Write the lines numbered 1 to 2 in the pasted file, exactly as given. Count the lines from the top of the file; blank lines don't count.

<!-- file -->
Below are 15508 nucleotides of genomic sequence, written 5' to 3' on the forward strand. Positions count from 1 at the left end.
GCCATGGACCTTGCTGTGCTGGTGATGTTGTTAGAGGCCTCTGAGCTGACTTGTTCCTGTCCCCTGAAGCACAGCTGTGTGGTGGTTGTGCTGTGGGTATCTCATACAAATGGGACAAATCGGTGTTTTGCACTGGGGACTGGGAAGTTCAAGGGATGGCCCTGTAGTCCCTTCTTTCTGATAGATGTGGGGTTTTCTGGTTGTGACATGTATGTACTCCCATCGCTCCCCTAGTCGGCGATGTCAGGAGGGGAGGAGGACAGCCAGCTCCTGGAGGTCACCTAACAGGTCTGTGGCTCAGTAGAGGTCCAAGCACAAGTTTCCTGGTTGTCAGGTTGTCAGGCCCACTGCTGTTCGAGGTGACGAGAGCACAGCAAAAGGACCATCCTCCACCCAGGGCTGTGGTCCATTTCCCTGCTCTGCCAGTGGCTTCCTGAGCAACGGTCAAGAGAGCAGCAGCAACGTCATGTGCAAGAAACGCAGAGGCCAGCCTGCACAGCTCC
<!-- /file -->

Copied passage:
Below are 15508 nucleotides of genomic sequence, written 5' to 3' on the forward strand. Positions count from 1 at the left end.
GCCATGGACCTTGCTGTGCTGGTGATGTTGTTAGAGGCCTCTGAGCTGACTTGTTCCTGTCCCCTGAAGCACAGCTGTGTGGTGGTTGTGCTGTGGGTATCTCATACAAATGGGACAAATCGGTGTTTTGCACTGGGGACTGGGAAGTTCAAGGGATGGCCCTGTAGTCCCTTCTTTCTGATAGATGTGGGGTTTTCTGGTTGTGACATGTATGTACTCCCATCGCTCCCCTAGTCGGCGATGTCAGGAGGGGAGGAGGACAGCCAGCTCCTGGAGGTCACCTAACAGGTCTGTGGCTCAGTAGAGGTCCAAGCACAAGTTTCCTGGTTGTCAGGTTGTCAGGCCCACTGCTGTTCGAGGTGACGAGAGCACAGCAAAAGGACCATCCTCCACCCAGGGCTGTGGTCCATTTCCCTGCTCTGCCAGTGGCTTCCTGAGCAACGGTCAAGAGAGCAGCAGCAACGTCATGTGCAAGAAACGCAGAGGCCAGCCTGCACAGCTCC